Once you look at the substantial list of hazardous compounds in tobacco smoke, it’s practically irrational to imagine why modern society still tolerates smoking, and why Government authorities make only small efforts to limit the habit. Any one of these chemicals, that are breathed in whenever a cigarette smoker takes a breath, would be totally banned were it to be found in a foodstuff! Possibly the only unrestricted gas more hazardous than tobacco smoke is vehicle exhaust, and you would need to draw it straight from the exhaust pipe to obtain anything similar to the concentration that is inhaled through burning tobacco.
As outlined by Cancer Research UK, just one tobacco cigarette produces a deadly combination of about 4,000 chemical substances such as:
- Tar - a blend of hazardous chemicals
- Arsenic - found in timber preservatives
- Benzene - an industrial solvent, processed from oil
- Cadmium - found in electric batteries
- Formaldehyde - utilized in mortuaries and paint production
- Polonium-210 - an extremely radioactive element
- Chromium - utilized to make dye, paint and alloys
- 1,3-Butadiene - utilized for plastic production
- Polycyclic aromatic hydrocarbons - a group of hazardous DNA-damaging chemical substances
- Nitrosamines - another group of DNA-damaging compounds
- Acrolein - previously used as a chemical weapon
Other toxins in tobacco smoke:
- Hydrogen cyanide - employed as an industrial pesticide
- Carbon monoxide - present in vehicle exhausts and used in chemicals production
- Nitrogen oxides - a primary component of smog
- Ammonia - used to produce fertilisers and explosives
Tar is a term which describes an accumulation of solid particles that cigarette smokers breathe in when they light a cigarette. It is a blend of many compounds, several of which can lead to cancer. When it settles, tar forms a gooey, dark brown residue that can stain smokers’ teeth, fingertips and respiratory system.
Because tar is listed on packs, it is possible to think it is the only real dangerous element of tobacco cigarettes. However, many of the most harmful compounds in cigarette smoke exist as fumes, and do not count as part of tar. This means cigarettes with significantly less tar still possess the rest of the poisonous compounds.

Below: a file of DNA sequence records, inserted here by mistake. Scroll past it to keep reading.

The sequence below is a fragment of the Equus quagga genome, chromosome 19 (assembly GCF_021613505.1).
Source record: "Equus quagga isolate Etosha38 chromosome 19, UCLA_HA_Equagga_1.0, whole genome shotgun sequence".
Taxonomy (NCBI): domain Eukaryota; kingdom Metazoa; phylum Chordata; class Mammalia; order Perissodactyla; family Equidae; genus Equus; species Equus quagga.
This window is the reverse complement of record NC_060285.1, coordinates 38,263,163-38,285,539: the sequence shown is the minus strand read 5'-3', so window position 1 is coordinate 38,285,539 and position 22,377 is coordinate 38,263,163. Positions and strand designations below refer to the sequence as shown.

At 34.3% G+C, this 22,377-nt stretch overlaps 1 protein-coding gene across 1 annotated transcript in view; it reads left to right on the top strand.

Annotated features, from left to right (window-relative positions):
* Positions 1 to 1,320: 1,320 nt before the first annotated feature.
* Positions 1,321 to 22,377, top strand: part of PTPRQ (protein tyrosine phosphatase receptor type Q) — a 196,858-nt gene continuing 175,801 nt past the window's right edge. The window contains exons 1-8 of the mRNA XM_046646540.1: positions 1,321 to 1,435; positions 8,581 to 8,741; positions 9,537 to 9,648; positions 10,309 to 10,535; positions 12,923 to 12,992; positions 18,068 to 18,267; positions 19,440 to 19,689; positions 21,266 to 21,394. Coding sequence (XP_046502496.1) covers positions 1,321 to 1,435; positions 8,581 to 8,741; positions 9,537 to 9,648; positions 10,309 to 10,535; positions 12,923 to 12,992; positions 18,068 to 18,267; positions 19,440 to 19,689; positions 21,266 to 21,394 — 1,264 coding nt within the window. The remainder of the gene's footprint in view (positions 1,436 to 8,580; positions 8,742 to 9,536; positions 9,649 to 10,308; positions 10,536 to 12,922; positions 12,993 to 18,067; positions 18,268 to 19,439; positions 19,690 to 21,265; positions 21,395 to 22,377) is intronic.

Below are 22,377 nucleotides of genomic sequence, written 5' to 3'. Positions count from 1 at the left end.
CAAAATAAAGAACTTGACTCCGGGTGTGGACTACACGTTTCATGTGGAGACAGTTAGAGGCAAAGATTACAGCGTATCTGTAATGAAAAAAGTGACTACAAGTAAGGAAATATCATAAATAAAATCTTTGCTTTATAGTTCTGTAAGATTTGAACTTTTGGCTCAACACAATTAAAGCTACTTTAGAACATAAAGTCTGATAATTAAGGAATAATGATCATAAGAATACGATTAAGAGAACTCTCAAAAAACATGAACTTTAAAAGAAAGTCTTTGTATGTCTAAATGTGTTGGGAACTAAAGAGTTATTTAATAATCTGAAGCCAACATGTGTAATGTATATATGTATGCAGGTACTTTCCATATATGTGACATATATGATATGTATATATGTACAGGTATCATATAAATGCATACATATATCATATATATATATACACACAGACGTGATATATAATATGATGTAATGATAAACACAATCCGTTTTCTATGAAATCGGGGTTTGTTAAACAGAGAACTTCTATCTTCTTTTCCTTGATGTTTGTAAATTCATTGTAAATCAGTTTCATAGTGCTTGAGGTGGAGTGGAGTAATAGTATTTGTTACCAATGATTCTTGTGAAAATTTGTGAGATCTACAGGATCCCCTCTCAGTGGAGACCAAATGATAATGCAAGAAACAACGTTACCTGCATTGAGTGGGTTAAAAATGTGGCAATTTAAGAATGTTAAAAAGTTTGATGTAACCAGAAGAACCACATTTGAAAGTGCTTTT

Arsenic is among the most harmful compounds in tobacco cigarettes. It can lead to cancers and also harms the heart and its arteries.
Small quantities of arsenic build up in smokers’ bodies and build up to greater levels over weeks and years. In addition to any immediate consequences, it can aggravate the impact of other chemical substances by disturbing our capacity to restore our DNA.
Benzene is a solvent used to produce many other chemical substances, such as gasoline. It is well established that benzene can lead to many forms of cancer, especially leukaemia. It may account for up to 50 % of the deaths from leukaemia brought on by tobacco smoking.
Cigarette smoke includes considerable amounts of benzene and makes up a large percentage of the exposure to this toxin. The typical cigarette smoker breathes in around 10 times more benzene compared to non-smokers.
Cadmium is a metal employed mainly for making electric batteries. Nearly all cadmium in our bodies originates from contact with cigarette smoke. Cigarette smokers may have double the amount of cadmium in their bloodstream as non-smokers.
Research has discovered that the levels of cadmium within cigarette smoke are capable of impacting our health. It is a recognized cause of many forms of cancer, and can also harm the renal system and the linings of the arterial blood vessels.
The body has proteins that clean up dangerous compounds like cadmium, but the levels in cigarette smoke can overburden these proteins. Cadmium can also stop our tissues from restoring damaged DNA. Due to this, it can make the impact of other chemical substances more serious.
Formaldehyde is a harmful chemical substance utilized to destroy microorganisms, preserve dead bodies and produce other chemical substances. It is one of the chemicals in cigarette smoke most likely to result in illnesses in our respiratory system and breathing passages.
Formaldehyde is also a recognized as a cause of cancer. It is thought that even the a small amount in second-hand cigarette smoke can raise our lifetime chance of cancer.
Cigarette smoke is one of the main sources of formaldehyde exposure. Areas where individuals smoke cigarettes can have 3 times the regular quantities of this toxin.
Polonium is a rare radioactive element, and polonium-210 is its most frequent type. Polonium powerfully gives off an extremely harmful form of radiation known as alpha-radiation that can generally be obstructed by thin layers of skin.
Cigarette smoke comprises traces of polonium, that become laid down within the breathing passages and send out the radiation straight to surrounding tissues.
The respiratory system of cigarette smokers can be subjected to 4 times the degree of polonium than those of non-smokers, and particular areas may get a hundred times more radiation. One investigation calculated that somebody smoking a pack daily will get the same level of radiation of 200 upper body X-rays per year.
Chromium is a metal employed to produce metal alloys, chemical dyes and paints and is available in differing types. Chromium III or ‘trivalent chromium’ is most frequently used. It is available as a nutritional supplement and is safe.